extend fertility, extending fertility, ovary transplants
Kyle Ericson/AP
Identical twin sisters Stephanie Yarber, left, and Melanie Morgan, of Tuscumbia, talk during a
break in a news conference on Thursday, April 22, 2004, at St. Luke's Hospital in Chesterfield,
Morgan donated an ovary to her twin sister Yarber.

First Baby Born From Completely Transplanted Ovary

December 12, 2008 01:46 PM
by Isabel Cowles
The birth of the first baby born from a fully transplanted ovary offers new possibilities for women hoping to extend fertility.

Transplanted Ovary Produces Healthy Baby

In November, a woman gave birth to the first baby ever to come from an entire transplanted ovary.

The mother, who lost her fertility at age 15 due to premature menopause, underwent a successful transplant of her twin sister’s ovary. Now nearly 40, she was able to conceive and give birth to a healthy child.

According to the BBC, the mother had not intended to become pregnant; she only hoped that the transplanted ovary would ease the symptoms of premature menopause and restore a normal menstrual cycle.

Reuters reports that several other women have undergone partial ovary transplants, resulting in some pregnancies; however, menopause generally occurs within 3 years.

The implications of complete ovary transplants are far-reaching and, in some ways, controversial. Women facing medical treatments that could threaten their eggs, such as chemotherapy, could benefit highly from the process and extend their fertility, said Dr. Sherman Silber of the Infertility Center of St. Louis, who performed the transplant.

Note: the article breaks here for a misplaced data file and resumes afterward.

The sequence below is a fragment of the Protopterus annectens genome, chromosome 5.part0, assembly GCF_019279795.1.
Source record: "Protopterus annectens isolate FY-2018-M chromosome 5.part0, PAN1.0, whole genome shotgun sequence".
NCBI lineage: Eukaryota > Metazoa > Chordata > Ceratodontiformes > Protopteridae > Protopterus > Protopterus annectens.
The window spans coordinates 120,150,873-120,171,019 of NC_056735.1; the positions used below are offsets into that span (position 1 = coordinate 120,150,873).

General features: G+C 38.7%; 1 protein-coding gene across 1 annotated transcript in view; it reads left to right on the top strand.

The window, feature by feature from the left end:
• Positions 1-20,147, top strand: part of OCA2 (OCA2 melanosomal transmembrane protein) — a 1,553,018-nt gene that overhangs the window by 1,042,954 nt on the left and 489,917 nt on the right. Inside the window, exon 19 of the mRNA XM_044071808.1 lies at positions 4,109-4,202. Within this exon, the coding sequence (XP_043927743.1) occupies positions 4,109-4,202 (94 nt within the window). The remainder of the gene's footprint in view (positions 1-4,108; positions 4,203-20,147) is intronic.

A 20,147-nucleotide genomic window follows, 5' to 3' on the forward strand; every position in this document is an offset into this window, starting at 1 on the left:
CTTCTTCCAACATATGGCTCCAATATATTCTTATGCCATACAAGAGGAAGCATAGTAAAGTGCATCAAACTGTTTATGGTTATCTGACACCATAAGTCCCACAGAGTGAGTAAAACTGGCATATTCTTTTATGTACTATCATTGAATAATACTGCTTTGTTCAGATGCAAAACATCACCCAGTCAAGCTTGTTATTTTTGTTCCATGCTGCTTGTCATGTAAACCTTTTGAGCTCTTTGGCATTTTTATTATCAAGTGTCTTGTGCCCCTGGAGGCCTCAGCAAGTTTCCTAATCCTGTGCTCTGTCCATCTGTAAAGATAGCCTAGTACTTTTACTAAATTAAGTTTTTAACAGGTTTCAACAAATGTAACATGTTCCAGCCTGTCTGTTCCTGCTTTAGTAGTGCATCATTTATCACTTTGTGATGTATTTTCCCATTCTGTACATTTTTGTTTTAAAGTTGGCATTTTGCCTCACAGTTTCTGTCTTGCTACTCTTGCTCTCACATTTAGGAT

Silber also noted that many healthy women might choose to extract an ovary in their 20s or 30s in order to prolong their fertility. However, some doctors do not endorse that option. For example, doctors at The British Fertility Society support ovary transplants only in the case of radiotherapy or chemotherapy treatment. In addition, research has not yet confirmed that a entire ovary will still be viable after it has been frozen.

Background: Freezing eggs, extending fertility

Egg freezing is another method of extending fertility that has proven both scientifically challenging and controversial for many of the same reasons as ovary preservation.

Dr. Michael Tucker, scientific director at Georgia Reproductive Specialists in Atlanta, the clinic credited with producing the first baby from a frozen egg in the United States, told The New York Times in 2004, “The joke is that anyone can freeze eggs, but can you thaw them, fertilize them and actually make babies from them?”

Initially, the process was only offered to women whose fertility was threatened by chemotherapy or illness. But since 2004, egg freezing has been an available, if expensive, way of extending fertility for healthy women who intend to become pregnant later in life. Extend Fertility, the first company to offer egg-freezing technology, targets urban, professional women interested in starting families after establishing careers or pursuing advanced degrees.

Reference: Ovarian Transplant Report and Fertility Issues

Silber has released a report on the ovarian transplant is available through The New England Journal of Medicine titled "Successful Pregnancy after Microsurgical Transplantation of an Intact Ovary"

Many potential treatments are available for women facing infertility. The findingDulcinea Fertility Issues Web Guide offers information about the causes of infertility, plus details about fertility drugs, in vitro fertilization and other options for women with medical or age-related fertility complications.

Most Recent Beyond The Headlines